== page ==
... no “comprehensive account of air force training or the way in which the RAF managed its personnel resources” has been written, despite the importance of the subjects. Moreover, “questions about the composition of the air force, and personnel selection processes, are largely unanswered, while those relating to morale and discipline continue to be matters of conjecture.”38

In passing, one can suggest that these issues are as important today as they were to air leaders in the 1940s.

English thus elected to look in detail at the system developed and used by psychologists to select young men for flying duties, and the remedies employed by psychiatrists to return them to duty when the stress of combat proved too great. Along the way, he concluded, based on RAF data and his own calculations, that “psychological casualties” in Bomber Command had amounted to about five percent per year.39 In this respect, he had found that combat stress-related casualties were almost as significant a drain on personnel as were combat losses. His investigation revealed the requirement for national-level policies and supporting practices that would ensure ‘manpower’ was available and effective. English, in short, attempted to assess the impact of ‘Lack of Moral Fibre’ casualties on a nation’s human resources. “The lesson here for the leaders of today and tomorrow is that it is just as important to be aware of the principles of human-resource management as to have operational and technical expertise.”40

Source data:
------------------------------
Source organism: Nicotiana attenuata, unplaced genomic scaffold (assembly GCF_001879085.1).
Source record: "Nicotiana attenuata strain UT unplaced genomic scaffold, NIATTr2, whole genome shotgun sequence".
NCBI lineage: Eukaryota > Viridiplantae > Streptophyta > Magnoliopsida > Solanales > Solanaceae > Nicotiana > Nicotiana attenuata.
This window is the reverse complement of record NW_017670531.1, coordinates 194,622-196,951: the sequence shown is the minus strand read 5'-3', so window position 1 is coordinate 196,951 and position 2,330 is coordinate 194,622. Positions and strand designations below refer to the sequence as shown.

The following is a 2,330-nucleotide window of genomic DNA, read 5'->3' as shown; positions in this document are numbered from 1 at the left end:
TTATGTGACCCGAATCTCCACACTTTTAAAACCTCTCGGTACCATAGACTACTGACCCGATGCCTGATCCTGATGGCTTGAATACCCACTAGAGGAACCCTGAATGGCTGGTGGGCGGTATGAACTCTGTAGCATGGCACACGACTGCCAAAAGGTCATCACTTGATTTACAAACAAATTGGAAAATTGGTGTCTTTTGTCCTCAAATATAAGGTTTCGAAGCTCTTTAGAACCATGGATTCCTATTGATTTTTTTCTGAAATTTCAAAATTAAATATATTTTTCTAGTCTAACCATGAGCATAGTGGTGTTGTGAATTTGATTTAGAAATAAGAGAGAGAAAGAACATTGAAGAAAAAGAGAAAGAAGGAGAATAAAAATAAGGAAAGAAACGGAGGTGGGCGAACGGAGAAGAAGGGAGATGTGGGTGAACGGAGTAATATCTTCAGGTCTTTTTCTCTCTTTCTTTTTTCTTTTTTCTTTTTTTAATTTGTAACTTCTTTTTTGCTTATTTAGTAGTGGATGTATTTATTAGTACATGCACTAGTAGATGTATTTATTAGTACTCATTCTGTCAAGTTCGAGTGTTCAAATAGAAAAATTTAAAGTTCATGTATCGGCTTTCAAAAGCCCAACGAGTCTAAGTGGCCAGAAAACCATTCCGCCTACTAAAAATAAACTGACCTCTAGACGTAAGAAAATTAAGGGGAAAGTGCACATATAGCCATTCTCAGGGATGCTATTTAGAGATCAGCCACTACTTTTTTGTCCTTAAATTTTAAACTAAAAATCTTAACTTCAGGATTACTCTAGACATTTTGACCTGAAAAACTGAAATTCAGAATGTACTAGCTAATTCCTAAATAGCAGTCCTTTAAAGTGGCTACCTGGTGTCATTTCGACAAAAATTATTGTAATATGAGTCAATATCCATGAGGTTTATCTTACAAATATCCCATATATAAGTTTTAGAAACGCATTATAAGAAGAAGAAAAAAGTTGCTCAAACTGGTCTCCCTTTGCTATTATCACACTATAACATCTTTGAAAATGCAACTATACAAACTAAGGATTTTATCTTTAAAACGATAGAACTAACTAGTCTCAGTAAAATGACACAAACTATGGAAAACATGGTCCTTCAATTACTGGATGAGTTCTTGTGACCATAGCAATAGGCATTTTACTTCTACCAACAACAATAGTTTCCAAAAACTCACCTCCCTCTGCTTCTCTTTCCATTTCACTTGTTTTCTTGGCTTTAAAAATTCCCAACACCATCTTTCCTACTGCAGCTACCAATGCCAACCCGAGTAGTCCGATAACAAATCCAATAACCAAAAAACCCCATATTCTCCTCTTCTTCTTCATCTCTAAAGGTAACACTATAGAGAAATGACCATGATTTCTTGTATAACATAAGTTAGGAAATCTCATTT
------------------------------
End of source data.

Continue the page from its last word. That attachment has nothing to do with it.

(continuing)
It is through the works of English and Wells that we begin to understand the broader significance of the human dimension of air warfare. While not so much focused on the question of leadership itself, their analyses help us to understand the impact of the aviators’ experience on operations, and on a nation’s ability to sustain combat operations. A 2001 publication does return to the theme of aerospace leadership. USAF Lieutenant Colonel John J. Zentner’s The Art of Wing Leadership and Aircrew Morale in Combat examines the ‘wing commander’, normally, the highest ranking aviator to personally lead forces into combat.41 Zenter analyzes three historical examples, two from the Second World War and one from Vietnam, to extract concepts for effective leadership: Major Adolf Galland of Jagdgeschwader 26, Lieutenant Colonel Joseph Laughlin of the 362nd Fighter Group and Colonel James McCarthy of the 43rd Strategic Wing.